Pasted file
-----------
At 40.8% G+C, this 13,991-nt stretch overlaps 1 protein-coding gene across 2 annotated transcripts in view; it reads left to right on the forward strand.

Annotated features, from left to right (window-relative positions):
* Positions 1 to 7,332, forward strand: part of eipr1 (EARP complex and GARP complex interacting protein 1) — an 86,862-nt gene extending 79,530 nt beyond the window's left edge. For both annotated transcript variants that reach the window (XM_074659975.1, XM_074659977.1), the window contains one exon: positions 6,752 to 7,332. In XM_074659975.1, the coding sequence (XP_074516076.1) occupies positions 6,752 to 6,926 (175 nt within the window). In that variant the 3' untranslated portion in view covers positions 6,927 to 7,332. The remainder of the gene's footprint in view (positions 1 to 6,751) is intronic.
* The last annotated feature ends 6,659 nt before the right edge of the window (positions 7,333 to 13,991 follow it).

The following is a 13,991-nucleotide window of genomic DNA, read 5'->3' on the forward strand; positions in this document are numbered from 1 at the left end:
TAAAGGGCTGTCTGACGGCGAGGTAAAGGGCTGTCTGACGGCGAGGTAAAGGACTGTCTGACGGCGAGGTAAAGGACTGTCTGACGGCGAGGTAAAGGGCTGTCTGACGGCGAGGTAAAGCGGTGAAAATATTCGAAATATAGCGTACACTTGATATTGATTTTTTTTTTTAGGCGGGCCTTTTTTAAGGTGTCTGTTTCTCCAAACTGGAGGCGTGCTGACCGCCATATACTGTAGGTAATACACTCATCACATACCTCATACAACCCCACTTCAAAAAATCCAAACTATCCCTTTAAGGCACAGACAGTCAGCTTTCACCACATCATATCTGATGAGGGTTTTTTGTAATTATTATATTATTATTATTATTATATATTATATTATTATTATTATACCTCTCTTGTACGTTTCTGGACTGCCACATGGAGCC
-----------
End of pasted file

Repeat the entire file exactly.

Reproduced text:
At 40.8% G+C, this 13,991-nt stretch overlaps 1 protein-coding gene across 2 annotated transcripts in view; it reads left to right on the forward strand.

Annotated features, from left to right (window-relative positions):
* Positions 1 to 7,332, forward strand: part of eipr1 (EARP complex and GARP complex interacting protein 1) — an 86,862-nt gene extending 79,530 nt beyond the window's left edge. For both annotated transcript variants that reach the window (XM_074659975.1, XM_074659977.1), the window contains one exon: positions 6,752 to 7,332. In XM_074659975.1, the coding sequence (XP_074516076.1) occupies positions 6,752 to 6,926 (175 nt within the window). In that variant the 3' untranslated portion in view covers positions 6,927 to 7,332. The remainder of the gene's footprint in view (positions 1 to 6,751) is intronic.
* The last annotated feature ends 6,659 nt before the right edge of the window (positions 7,333 to 13,991 follow it).

The following is a 13,991-nucleotide window of genomic DNA, read 5'->3' on the forward strand; positions in this document are numbered from 1 at the left end:
TAAAGGGCTGTCTGACGGCGAGGTAAAGGGCTGTCTGACGGCGAGGTAAAGGACTGTCTGACGGCGAGGTAAAGGACTGTCTGACGGCGAGGTAAAGGGCTGTCTGACGGCGAGGTAAAGCGGTGAAAATATTCGAAATATAGCGTACACTTGATATTGATTTTTTTTTTTAGGCGGGCCTTTTTTAAGGTGTCTGTTTCTCCAAACTGGAGGCGTGCTGACCGCCATATACTGTAGGTAATACACTCATCACATACCTCATACAACCCCACTTCAAAAAATCCAAACTATCCCTTTAAGGCACAGACAGTCAGCTTTCACCACATCATATCTGATGAGGGTTTTTTGTAATTATTATATTATTATTATTATTATATATTATATTATTATTATTATACCTCTCTTGTACGTTTCTGGACTGCCACATGGAGCC